28 Home/ Community Knowledge of s/s of infection Increase exercise tolerance and prevent further loss of pulmonary function Avoid extremes of heat and cold Avoid stress/emotional disturbances Demonstrate how to use MDI prior to discharge Smoking cessation Utilize resources – home care, support groups, organizations -> American Lung Association


30 ASTHMA Chronic inflammatory disease of the airways  episodes of wheezing, breathlessness, chest tightness, and coughing. Most episodes of asthma ”attacks” are brief Acute episodes usually reverse either spontaneously or with treatment

31 ASTHMA Affects more than 22 million people Accounts for more than 497, 000 hospitalizations annually Common chronic disease of children – occurs at any age More common in women than men Patients may experience symptom – free periods alternating with acute exacerbations  last from minutes to hours, to days.

32 ASTHMA Pathophysiology airways are in a persistent state of inflammation during this period, neutrophils, and lymphocytes play a role in the inflammation of asthma. when activated they produce chemicals that enhance the inflammatory response  increase blood flow, vasoconstriction inflammation progresses  airway edema, bronchoconstriction and mucous secretion - narrows the airway

33 ASTHMA CONT’D resistance increases, limiting airflow and increasing the work of breathing. trapped air mixes with inspired air in the alveoli  affecting gas exchange  hypoxemia hypoxemia  hyperventilation  decrease in PaCO2  respiratory alkalosis

34 ASTHMA Predisposing factors/Triggers: o exposure to allergens o inhaled irritants o respiratory tract infection o stress, medications, exercise

35 ASTHMA Clinical manifestations Chest tightness, non-productive cough, dyspnea, wheezing Often occurs at night or early in morning Onset Attack may subside rapidly or persist for hours/days During an attack

36 ASTHMA Assessment/Diagnostic findings Episodic symptoms of airflow obstruction Positive family history Pulmonary function test ABGs


38 ASTHMA Preventive Measures Avoiding allergens/environmental triggers Modifying home environment Early treatment of respiratory tract infection

39 ASTHMA Medical Management /Medications therapy Quick relief medications Long acting medications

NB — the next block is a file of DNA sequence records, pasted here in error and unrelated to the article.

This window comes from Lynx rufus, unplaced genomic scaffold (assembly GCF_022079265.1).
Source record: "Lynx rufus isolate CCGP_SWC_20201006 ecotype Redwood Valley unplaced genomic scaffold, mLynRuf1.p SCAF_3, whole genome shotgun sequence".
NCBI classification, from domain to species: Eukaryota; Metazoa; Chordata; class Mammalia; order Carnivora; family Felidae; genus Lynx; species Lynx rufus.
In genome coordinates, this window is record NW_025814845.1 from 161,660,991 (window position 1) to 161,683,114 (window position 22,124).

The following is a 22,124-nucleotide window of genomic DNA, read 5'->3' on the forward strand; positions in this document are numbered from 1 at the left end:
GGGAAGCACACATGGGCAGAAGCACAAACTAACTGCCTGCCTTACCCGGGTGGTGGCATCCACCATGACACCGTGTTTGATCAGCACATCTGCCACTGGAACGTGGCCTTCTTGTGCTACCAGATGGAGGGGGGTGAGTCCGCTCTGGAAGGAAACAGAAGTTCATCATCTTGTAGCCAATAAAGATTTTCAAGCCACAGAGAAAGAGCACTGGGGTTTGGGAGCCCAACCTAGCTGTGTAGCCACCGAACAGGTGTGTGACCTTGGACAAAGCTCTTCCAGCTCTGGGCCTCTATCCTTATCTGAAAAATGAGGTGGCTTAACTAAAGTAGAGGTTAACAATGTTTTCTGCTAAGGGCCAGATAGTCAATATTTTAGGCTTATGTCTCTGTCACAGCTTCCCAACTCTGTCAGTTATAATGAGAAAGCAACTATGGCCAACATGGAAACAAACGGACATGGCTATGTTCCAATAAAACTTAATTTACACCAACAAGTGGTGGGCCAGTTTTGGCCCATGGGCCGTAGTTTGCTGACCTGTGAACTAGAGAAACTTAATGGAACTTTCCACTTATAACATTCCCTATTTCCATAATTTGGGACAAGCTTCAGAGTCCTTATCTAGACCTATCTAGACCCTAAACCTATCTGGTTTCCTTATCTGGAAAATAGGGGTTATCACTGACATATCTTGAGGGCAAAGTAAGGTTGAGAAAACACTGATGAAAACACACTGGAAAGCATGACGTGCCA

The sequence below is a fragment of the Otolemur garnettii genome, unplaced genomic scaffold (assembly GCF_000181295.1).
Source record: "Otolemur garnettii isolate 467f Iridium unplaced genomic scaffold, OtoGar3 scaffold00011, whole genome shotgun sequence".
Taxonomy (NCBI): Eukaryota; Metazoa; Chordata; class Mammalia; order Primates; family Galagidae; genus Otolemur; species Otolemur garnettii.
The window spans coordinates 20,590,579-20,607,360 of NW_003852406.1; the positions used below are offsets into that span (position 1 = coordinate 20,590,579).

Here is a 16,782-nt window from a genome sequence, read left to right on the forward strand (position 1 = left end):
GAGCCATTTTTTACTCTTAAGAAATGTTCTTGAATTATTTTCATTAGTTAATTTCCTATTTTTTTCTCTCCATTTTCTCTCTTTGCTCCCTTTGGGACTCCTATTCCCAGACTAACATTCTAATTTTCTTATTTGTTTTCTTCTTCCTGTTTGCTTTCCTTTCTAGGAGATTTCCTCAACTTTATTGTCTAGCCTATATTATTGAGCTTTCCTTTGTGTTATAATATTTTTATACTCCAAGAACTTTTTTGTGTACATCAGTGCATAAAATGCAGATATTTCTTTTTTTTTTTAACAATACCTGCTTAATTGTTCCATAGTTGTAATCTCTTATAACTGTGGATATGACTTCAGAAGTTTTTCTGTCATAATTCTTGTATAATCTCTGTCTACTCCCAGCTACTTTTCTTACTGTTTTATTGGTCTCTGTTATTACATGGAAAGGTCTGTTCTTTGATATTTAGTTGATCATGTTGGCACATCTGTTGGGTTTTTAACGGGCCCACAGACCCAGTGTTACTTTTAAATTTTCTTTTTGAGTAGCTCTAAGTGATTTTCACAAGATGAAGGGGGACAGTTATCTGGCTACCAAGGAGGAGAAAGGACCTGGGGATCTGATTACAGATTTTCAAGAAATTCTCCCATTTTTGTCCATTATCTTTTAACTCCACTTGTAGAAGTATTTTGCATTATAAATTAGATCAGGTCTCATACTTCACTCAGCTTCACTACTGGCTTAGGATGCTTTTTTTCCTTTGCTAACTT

40 ASTHMA Quick relief medications Beta2- agonists albuterol (Proventil) /levalbuterol (Xopenex) Administered by MDI/DPI Act within minutes Tachycardia, nervousness and muscle tremors Monitor v/s prior to, during, and after treatment

41 ASTHMA Anticholinergic medications Prevent bronchoconstriction Ipratropium bromide (Atrovent), Tiotropium bromide (Spriva) Administered by MDI/inhaler Act more slowly than adrenergic stimulants

42 ASTHMA Systemic Corticosteroids Solu-Medrol, Prednisone very potent and effective anti-inflammatory alleviate symptoms, improve airway function initially used – inhaled form  side effect thrush side effects

43 ASTHMA Long-term medications Methylxanthines -Theophylline Relaxes bronchial smooth muscle Monitor serum theophylline levels (10-20ug/mL) Mast Cell Stablizers Cromolyn sodium(Intal), nedrocromil(Tilade) Decreases inflammation, prevents bronchospasm effects Monitor for coughing, skin rash, unpleasant taste

44 ASTHMA Leukotriene Modifiers Montelukast (Singulair), zafirlukast (Accolate) Oral medications – reduces the inflammatory response in asthma, improves lung function Affects the metabolism and secretion of other medication – warfarin, theophylline May cause liver toxicity Administer with meals

45 ASTHMA Management of Exacerbations Early treatment and education Quick – acting beta 2 adrenergic agonist Systemic corticosteroids’ Oxygen supplementation Antibiotics Peak Flow Monitoring

46 ASTHMA Peak expiratory flow monitoring measures the highest airflow during a forced expiration establishes the patient’s personal best or normal PERF value is used to evaluate the severity of airway obstruction Traffic signals are used for simplicity – green (80 to 100%) yellow 50-80% red 50 % or less


48 ASTHMA Nursing management – depends on severity of symptoms Acute asthma attacks cause – fear as breathing becomes more difficult  hypoxemia Priority during an attack – improve airway clearance and reduce fear and anxiety Teach about prevention of future attacks and home management


50 ASTHMA Ineffective airway clearance Anxiety Community based - care

51 STATUS ASTHMATICUS Severe /persistent asthma that does not respond to routine treatment Without aggressive therapy  respiratory failure Attacks can occur with little or no warning  can progress rapidly to asphyxiation